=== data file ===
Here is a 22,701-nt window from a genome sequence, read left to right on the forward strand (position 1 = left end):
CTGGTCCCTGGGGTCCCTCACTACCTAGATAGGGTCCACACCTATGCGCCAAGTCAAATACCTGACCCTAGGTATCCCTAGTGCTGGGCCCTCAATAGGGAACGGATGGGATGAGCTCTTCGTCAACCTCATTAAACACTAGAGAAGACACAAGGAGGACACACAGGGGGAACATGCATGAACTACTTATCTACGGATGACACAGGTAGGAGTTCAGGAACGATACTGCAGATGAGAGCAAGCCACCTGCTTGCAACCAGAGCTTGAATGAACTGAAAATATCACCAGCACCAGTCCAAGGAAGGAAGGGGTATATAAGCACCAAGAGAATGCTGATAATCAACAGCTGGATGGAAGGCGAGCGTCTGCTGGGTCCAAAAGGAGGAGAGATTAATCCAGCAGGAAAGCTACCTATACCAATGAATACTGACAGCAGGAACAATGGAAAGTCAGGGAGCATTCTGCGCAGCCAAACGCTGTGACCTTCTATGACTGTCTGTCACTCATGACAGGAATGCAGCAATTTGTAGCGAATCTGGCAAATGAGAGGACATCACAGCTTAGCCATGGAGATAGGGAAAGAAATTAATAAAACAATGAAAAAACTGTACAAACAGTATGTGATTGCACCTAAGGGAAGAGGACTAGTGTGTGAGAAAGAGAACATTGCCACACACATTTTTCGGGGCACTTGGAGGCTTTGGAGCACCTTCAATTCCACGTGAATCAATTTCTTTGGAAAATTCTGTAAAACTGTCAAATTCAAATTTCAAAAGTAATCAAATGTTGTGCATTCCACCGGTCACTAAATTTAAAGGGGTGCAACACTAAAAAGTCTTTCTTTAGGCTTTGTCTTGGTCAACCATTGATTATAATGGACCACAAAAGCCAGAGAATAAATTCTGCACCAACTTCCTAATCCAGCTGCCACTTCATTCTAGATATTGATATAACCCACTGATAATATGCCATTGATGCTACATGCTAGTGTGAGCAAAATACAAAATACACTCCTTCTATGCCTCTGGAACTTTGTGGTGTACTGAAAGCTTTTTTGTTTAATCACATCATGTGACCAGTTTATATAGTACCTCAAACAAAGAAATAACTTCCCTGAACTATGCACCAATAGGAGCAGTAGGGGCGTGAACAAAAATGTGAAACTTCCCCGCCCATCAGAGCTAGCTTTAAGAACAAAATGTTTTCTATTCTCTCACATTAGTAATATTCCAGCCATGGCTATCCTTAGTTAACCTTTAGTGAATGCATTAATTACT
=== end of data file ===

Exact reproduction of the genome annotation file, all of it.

Here is a 22,701-nt window from a genome sequence, read left to right on the forward strand (position 1 = left end):
CTGGTCCCTGGGGTCCCTCACTACCTAGATAGGGTCCACACCTATGCGCCAAGTCAAATACCTGACCCTAGGTATCCCTAGTGCTGGGCCCTCAATAGGGAACGGATGGGATGAGCTCTTCGTCAACCTCATTAAACACTAGAGAAGACACAAGGAGGACACACAGGGGGAACATGCATGAACTACTTATCTACGGATGACACAGGTAGGAGTTCAGGAACGATACTGCAGATGAGAGCAAGCCACCTGCTTGCAACCAGAGCTTGAATGAACTGAAAATATCACCAGCACCAGTCCAAGGAAGGAAGGGGTATATAAGCACCAAGAGAATGCTGATAATCAACAGCTGGATGGAAGGCGAGCGTCTGCTGGGTCCAAAAGGAGGAGAGATTAATCCAGCAGGAAAGCTACCTATACCAATGAATACTGACAGCAGGAACAATGGAAAGTCAGGGAGCATTCTGCGCAGCCAAACGCTGTGACCTTCTATGACTGTCTGTCACTCATGACAGGAATGCAGCAATTTGTAGCGAATCTGGCAAATGAGAGGACATCACAGCTTAGCCATGGAGATAGGGAAAGAAATTAATAAAACAATGAAAAAACTGTACAAACAGTATGTGATTGCACCTAAGGGAAGAGGACTAGTGTGTGAGAAAGAGAACATTGCCACACACATTTTTCGGGGCACTTGGAGGCTTTGGAGCACCTTCAATTCCACGTGAATCAATTTCTTTGGAAAATTCTGTAAAACTGTCAAATTCAAATTTCAAAAGTAATCAAATGTTGTGCATTCCACCGGTCACTAAATTTAAAGGGGTGCAACACTAAAAAGTCTTTCTTTAGGCTTTGTCTTGGTCAACCATTGATTATAATGGACCACAAAAGCCAGAGAATAAATTCTGCACCAACTTCCTAATCCAGCTGCCACTTCATTCTAGATATTGATATAACCCACTGATAATATGCCATTGATGCTACATGCTAGTGTGAGCAAAATACAAAATACACTCCTTCTATGCCTCTGGAACTTTGTGGTGTACTGAAAGCTTTTTTGTTTAATCACATCATGTGACCAGTTTATATAGTACCTCAAACAAAGAAATAACTTCCCTGAACTATGCACCAATAGGAGCAGTAGGGGCGTGAACAAAAATGTGAAACTTCCCCGCCCATCAGAGCTAGCTTTAAGAACAAAATGTTTTCTATTCTCTCACATTAGTAATATTCCAGCCATGGCTATCCTTAGTTAACCTTTAGTGAATGCATTAATTACT